Thursday, August 6, 2009

May 1 - Change of direction

It's the first day of a new month and I've learned that the approach I adopted for this project isn't working for me. Before I launched into my "Learn Something New Every day" project I thought it would be easy to learn something and create a new artwork from it every day for a whole year. Others told me I was mad but I insisted that it would be easy.

The idea to blog the learning process and then create the artwork from that seemed to be an efficient way to go and, for a time, this was true. Until I got stuck, that is.

In February I was working on a scrapbook album for my Dad's 90th Birthday. Part of it was to produce four pages about his war service and it became a fascinating learning process for me. He fought against the Russians in the Second World War and it had been such a traumatic time that he didn't speak of it until fairly recently. For the album he wrote 12 pages for me and that's when I found out what it had been like for him. To honour his war service I spent a good deal of time on the pages and this halted my work on the blog. Also, I used the work from the scrapbook pages in my "Learn.." book so for a long time it was stuck at that point.

So, by the end of February my good intentions for my project had gone off the rails already and it all got away from me and I started to fall further and further behind with it. So I had to alter the process in some way or give it up entirely.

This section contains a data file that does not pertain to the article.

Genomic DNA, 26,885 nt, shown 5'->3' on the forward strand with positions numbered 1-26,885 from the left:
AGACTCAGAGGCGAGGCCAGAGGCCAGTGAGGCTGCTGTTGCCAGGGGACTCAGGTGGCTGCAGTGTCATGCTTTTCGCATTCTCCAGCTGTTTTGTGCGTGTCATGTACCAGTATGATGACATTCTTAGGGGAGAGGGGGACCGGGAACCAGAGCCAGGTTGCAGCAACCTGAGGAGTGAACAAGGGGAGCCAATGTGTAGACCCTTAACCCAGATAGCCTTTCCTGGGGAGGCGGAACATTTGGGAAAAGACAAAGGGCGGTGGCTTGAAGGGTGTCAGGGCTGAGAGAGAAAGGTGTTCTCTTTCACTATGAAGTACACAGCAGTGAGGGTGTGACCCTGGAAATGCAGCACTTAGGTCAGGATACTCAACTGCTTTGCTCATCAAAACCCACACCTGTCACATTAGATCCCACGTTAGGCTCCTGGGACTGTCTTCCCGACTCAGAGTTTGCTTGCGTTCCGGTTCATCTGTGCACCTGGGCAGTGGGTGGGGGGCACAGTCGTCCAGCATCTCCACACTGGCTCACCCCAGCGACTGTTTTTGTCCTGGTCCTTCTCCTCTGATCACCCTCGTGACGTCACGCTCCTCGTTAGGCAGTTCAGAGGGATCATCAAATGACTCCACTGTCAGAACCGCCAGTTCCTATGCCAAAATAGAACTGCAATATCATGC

The solution came with the addition of just two words. In the introduction of my book I've written that it's about 365 things I learned in 2009, to which I've added "and beyond". With these words I've given myself permission to finish the 365 things over a longer period of time, so that's what I'm now going to do. Beginning in May I'll add as many entries as I can for that month, and so on. What a relief it is to allow myself to change my mind about something. It doesn't happen all that often and I think it should become a habit to avoid the stress I put myself under.

Yay! I feel so much better about it now.

April 30 - The internet of things

This is Joe Pemberton's photo from today's Future Tense. The article was about the internet of things. Anthony Funnell's introduction went like this -

"Imagine your toaster has an inbuilt computer and it can speak to your fridge. Now imagine your fridge talking to the computer at your local shopping centre. All without your involvement. More and more everyday objects are becoming internet connected. So are we about to witness a new phase for the internet? An internet where objects, not people, communicate: 'an internet of things'"